You also have the ability to share these articles with members in your network. There is one aspect of this feature I find annoying. You can only email articles to people in your LinkedIn network. You can’t even email them to yourself for reading later.
My personal annoyances aside, I believe this feature can help LinkedIn improve the stickiness of its site, which could go a long way to helping it boost advertising revenue. There is one area in which LinkedIn needs to be careful in deploying it, however.
Once again, going back to its status as the professional networking platform, it needs to make sure the news being fed to users is relevant to their profession. Most of the time, I get articles that I find useful from a professional standpoint. Earlier this week, however, I logged in to LinkedIn and was presented with three articles about Abercrombie & Fitch asking the guy known as “The Situation” from the “Jersey Shore” reality TV show to stop wearing its clothes.
I don’t watch reality shows on TV, and I don’t want them creeping into my online world — especially in a place where I’m expecting to have strictly professional discourse. I don’t know if the discussion in my network that day had somehow drifted to this topic, or if LinkedIn was trying to boost traffic by adding some general consumer news.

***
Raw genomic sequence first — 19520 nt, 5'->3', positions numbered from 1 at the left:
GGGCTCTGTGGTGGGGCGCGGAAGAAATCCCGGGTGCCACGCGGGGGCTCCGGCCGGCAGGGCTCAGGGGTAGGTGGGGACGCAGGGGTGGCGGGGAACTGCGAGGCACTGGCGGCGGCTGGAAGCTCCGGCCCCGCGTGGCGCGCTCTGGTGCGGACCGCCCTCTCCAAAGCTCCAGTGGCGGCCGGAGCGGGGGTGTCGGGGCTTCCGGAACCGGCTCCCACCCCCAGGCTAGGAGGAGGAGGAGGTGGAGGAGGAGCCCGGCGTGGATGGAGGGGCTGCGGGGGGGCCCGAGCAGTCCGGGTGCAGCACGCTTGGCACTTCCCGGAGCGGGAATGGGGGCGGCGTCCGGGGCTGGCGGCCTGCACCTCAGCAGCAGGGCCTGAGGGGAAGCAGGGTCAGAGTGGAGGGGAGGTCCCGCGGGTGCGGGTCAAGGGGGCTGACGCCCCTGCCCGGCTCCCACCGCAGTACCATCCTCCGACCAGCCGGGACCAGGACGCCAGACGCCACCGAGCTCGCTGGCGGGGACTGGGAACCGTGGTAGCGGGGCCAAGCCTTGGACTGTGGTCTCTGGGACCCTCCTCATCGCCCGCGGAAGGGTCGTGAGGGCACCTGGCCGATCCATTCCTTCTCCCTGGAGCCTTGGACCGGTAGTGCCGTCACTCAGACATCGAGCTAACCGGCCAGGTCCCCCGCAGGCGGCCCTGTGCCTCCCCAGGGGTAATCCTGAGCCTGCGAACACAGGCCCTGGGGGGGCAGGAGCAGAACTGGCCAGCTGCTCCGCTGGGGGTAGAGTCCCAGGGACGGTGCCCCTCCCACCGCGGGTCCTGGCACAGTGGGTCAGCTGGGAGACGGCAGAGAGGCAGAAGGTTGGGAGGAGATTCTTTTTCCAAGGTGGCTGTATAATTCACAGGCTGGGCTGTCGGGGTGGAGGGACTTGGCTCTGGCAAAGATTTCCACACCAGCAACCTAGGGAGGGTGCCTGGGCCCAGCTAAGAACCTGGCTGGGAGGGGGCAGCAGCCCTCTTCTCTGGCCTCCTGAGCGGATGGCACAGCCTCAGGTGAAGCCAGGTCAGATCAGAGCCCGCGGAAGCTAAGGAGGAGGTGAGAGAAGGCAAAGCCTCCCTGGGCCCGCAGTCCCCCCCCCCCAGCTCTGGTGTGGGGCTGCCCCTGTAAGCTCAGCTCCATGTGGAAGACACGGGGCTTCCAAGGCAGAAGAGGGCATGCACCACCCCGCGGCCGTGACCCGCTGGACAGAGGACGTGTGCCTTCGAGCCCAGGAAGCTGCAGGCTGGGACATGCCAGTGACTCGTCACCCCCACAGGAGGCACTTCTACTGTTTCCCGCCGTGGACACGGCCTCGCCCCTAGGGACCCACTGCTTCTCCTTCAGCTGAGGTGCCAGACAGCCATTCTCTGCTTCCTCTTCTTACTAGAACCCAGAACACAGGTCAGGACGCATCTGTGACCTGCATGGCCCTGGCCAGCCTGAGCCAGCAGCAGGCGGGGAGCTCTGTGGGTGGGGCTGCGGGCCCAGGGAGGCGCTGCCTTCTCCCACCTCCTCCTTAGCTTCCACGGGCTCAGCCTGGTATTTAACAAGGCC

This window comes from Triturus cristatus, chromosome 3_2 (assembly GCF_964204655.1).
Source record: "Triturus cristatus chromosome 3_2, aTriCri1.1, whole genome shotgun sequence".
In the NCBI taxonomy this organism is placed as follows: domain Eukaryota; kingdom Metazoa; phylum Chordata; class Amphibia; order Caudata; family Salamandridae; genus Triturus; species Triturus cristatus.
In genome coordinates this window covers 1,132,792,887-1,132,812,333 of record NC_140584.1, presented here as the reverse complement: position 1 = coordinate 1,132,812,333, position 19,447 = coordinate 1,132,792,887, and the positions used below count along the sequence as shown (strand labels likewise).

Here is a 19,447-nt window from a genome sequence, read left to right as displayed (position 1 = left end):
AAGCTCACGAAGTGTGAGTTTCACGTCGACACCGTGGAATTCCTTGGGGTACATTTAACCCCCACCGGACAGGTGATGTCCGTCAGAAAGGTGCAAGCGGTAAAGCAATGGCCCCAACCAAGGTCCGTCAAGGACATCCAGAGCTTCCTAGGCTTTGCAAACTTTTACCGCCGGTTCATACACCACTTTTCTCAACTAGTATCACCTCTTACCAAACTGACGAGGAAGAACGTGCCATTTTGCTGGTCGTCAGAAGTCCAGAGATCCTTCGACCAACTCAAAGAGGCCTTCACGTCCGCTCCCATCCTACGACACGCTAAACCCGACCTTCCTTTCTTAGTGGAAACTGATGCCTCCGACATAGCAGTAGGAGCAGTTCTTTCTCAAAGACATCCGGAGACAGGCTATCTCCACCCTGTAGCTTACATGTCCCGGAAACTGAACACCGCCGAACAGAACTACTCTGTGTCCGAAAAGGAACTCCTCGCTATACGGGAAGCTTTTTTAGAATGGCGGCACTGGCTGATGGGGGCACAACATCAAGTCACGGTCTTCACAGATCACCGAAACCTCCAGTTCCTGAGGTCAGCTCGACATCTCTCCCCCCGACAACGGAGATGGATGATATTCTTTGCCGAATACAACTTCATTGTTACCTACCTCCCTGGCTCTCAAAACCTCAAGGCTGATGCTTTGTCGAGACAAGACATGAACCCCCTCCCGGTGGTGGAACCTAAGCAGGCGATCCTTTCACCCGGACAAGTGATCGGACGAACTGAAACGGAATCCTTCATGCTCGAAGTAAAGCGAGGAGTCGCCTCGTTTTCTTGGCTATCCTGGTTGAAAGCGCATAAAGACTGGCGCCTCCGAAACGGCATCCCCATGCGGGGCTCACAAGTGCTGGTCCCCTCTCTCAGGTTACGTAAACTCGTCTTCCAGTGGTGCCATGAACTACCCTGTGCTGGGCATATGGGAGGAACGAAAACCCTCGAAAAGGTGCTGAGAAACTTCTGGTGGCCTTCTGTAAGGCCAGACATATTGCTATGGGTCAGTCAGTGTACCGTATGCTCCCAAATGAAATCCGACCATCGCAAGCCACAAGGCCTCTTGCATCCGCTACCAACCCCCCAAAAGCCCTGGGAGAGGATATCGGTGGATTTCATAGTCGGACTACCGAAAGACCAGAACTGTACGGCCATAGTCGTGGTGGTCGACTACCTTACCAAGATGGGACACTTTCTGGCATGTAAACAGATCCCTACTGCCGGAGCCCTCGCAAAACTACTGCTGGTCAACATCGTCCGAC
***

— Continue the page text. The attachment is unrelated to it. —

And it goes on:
I hope it was the former. If it was the latter, that’s dangerous territory for LinkedIn to enter. It should leave that type of news to Facebook and Twitter.
Placing Users in Ads
LinkedIn also would do well to stay away from the Facebook-like ad campaign that came to light last week, when users started seeing their names and pictures embedded in ads for various products.
I don’t want to get into a discussion about how often — or how well — users read privacy policies. Suffice it to say I think it’s a bad idea to embed anyone’s name or photo into an ad without having them agree to it writing. I think people are actually supposed to get paid for having their likenesses used in that fashion.
Act Like an Adult
In any event, LinkedIn responded to the backlash by altering the policy to include only links to profiles of people following an advertiser rather than listing their names and displaying photos. It also reminded us all, once again, that we always have the option to opt out of any such campaigns.
What LinkedIn also should do, particularly as it looks at its long-term business prospects, is to remember that it is not Facebook or Twitter. It’s a different type of social network, and there is nothing wrong with that.
One of the best descriptions I’ve seen of the social networking landscape was on Inc.com, which described Facebook as the starting high school quarterback rocketing to a career in the NFL, while LinkedIn was the studious introvert headed to an Ivy League school.
LinkedIn would do well to remember that in the competition between the high school quarterback and the bookworm, the bookworm generally fares better when the two become adults.
Be the adult, LinkedIn. Leave the foolishness to Facebook. In the long run, investors are likely to take you more seriously.